Must-Read Information to Select the Right Executor for Your Will in New Jersey
Selecting an Effective Executor Will Help Ensure That Your Last Desires for the Disposal Of Your Property, Guardianship of Minors, and Other Estate Stipulations Are Followed Accordingly
Estate planning, specifically executing a will, involves a lot of decisions. The biggest decision in this area is to get a will in place if you have not done so already. A will is a very important legal document because, without one, when you pass away, your assets will be divested according to the intestate laws of New Jersey. These are the default rules concerning how your estate will be passed down to your heirs. If you wish your estate to be divided in a different way than the instate laws dictate, then you will need to state those wishes in a properly executed will.
If you are thinking about drafting a will soon, then you are probably focused on what your will is going to state and who you will leave your assets to. If you have minor children, you are also likely focused on who you will name as a guardian to your child. But there is one very important decision that is often overlooked until the decision must be made, and that is: who will you name as the executor of your will?
In order to make an informed choice of executor, it is important to fully understand the role of an executor and, specifically, what powers you will be entrusting them with, what they can do, and what they cannot do.
In What Situations Is the Presence of an Executor Necessary in NJ?
Simply put, an executor executes or carries out the terms of your will. So, if your will states that your assets are to be divided 50/50 between your two children, then your executor will be responsible for transferring the assets from your estate to each of the children. However, while an executor is legally obligated to execute the will exactly as it is written, there are many ways in which an executor can and even must use their discretion in exactly how the terms of the will are carried out.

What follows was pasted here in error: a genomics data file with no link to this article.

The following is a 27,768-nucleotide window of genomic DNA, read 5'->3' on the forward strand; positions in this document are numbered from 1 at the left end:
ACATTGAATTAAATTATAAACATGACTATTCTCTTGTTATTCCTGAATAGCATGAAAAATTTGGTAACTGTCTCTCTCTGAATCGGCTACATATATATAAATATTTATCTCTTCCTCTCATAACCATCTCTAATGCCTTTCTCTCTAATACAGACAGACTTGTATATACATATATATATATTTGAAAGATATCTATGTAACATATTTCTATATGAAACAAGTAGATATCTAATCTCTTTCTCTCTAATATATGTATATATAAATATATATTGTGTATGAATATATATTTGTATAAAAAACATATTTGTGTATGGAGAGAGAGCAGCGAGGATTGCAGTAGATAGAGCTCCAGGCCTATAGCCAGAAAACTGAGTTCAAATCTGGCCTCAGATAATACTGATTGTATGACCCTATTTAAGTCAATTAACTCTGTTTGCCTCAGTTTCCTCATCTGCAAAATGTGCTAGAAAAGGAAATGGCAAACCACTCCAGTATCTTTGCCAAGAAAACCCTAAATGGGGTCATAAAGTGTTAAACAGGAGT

It is possible that a will might specifically name certain assets and divest them to named individuals. However, in the example of a will that divides an estate equally between two children, without specifying which exact assets go to each child, how the assets will be distributed is up to the discretion of the executor, so long as they are distributed equally. The impact of that discretion can be significant depending on the nature of the assets. For example, the executor could choose to transfer a piece of real estate to one child and the market value of that piece of real estate in cash to the other child. Alternatively, the executor could decide to split the cash evenly between the children and transfer the real estate to the children as joint tenants. Some of the assets may be easier to liquidate than other assets. For example, cash could be given to one child, and IRA accounts, which cannot be distributed immediately without significant tax implications, could be given to the other child.